Reminiscing About ACC Expansion

Memories can be a funny thing. I suspect that the trivial items that stick in our brains are somehow related to our individual personality. Some people tend to think (and remember) the best….and others the worst. Some people are so self-absorbed that they only remember things that directly impact them. Some people have near photographic memory with the ability to recall amazing and trivial details. I’m an engineer, not a psychiatrist or doctor….but I find this subject interesting.

I have always loved sports, but over the years I have developed an extreme distaste for most sports reporters. On this particular incident, I can remember the exact moment when my distaste for “sports journalists” began…the spring of 1983. I read idiotic report after useless commentary seemingly without end about the NCAAT that year. It quickly became obvious that intelligence, originality, and insight was not required for a career in sports journalism. (When you throw in the idiot Doyel, you can see that sports journalism hasn’t improved much over the intervening years.)

Lest you develop concerns for my mental well-being over those two disjointed paragraphs, let me tie them together. Bob Holiday at WRAL and I have completely different memories on ACC expansion plans and projections, If we give Bob the benefit of the doubt concerning possible Doyel tendencies, let’s see what you remember about ACC expansion plans and projections.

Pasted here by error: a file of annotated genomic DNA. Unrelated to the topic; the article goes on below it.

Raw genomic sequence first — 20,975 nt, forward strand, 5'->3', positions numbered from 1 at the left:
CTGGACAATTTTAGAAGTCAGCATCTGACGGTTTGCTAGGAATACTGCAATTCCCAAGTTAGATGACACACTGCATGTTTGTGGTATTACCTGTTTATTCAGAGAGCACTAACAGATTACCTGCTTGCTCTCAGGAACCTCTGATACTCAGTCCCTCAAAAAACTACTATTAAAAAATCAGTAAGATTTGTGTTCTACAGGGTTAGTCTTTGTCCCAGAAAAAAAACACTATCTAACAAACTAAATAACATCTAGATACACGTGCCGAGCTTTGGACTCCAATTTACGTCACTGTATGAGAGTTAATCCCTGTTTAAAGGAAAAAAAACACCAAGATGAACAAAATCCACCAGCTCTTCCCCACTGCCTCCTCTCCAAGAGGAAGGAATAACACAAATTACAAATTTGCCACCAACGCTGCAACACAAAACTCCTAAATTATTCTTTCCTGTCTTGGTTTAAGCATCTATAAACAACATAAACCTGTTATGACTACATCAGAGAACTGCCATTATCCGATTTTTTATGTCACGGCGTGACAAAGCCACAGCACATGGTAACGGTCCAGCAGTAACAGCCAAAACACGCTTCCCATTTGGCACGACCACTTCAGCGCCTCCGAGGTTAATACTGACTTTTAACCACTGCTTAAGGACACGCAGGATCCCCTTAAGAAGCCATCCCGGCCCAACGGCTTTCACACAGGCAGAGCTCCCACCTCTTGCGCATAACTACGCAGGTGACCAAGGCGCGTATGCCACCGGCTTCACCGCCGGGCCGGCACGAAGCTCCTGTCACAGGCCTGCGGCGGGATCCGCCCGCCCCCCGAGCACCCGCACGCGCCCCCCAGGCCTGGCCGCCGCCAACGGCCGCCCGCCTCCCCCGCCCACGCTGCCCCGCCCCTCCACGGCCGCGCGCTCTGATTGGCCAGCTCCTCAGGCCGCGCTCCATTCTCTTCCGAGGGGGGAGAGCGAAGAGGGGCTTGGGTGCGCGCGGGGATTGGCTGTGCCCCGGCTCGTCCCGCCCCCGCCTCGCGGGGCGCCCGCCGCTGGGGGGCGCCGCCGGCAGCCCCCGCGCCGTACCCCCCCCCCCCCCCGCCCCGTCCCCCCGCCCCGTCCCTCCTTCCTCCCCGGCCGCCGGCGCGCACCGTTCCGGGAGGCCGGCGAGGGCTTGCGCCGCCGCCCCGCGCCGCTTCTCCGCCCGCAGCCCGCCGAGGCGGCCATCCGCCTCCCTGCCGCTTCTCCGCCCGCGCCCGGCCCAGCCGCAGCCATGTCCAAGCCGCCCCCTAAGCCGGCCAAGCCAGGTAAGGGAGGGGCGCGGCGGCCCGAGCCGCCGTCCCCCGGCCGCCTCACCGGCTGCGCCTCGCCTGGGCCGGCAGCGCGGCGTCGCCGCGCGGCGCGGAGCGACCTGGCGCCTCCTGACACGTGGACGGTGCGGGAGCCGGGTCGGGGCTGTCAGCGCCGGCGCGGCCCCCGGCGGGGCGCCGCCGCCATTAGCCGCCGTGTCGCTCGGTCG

Bob’s Memories:

When proponents of ACC expansion first pressed their case in 2003, there seemed to be a tacit assumption that the new 12 team league, bolstered by the addition of Miami, Virginia Tech, and Boston College, would each year stage a championship game featuring at least one and possibly two legitimate contenders for the national title.

My Memories:

Strange, but I remember the original ACC expansion plan as Miami, BC, and Syracuse. In other words, one football school, one basketball school, and one that was sort of good/decent at both. So it seems to me that Swofford’s original plan called for a more balanced expansion than what we ended up with. But since Johnny didn’t get Dean Smith and Coach K on-board first, we ended up with VT instead of Syracuse.

I also seem to remember reading that the loser of a conference championship game almost never got invited to a BCS bowl. So the claim that ACC expansion had anything at all to do with generating two title contenders is somewhere between silly and bizarre.

How could anyone possibly guarantee a “legitimate contender” for the BCS championship game? Common sense would say that the best way to produce a championship contender would be one strong team playing in a weak conference (ie FSU and the 8 dwarfs or USC in the Pac-10).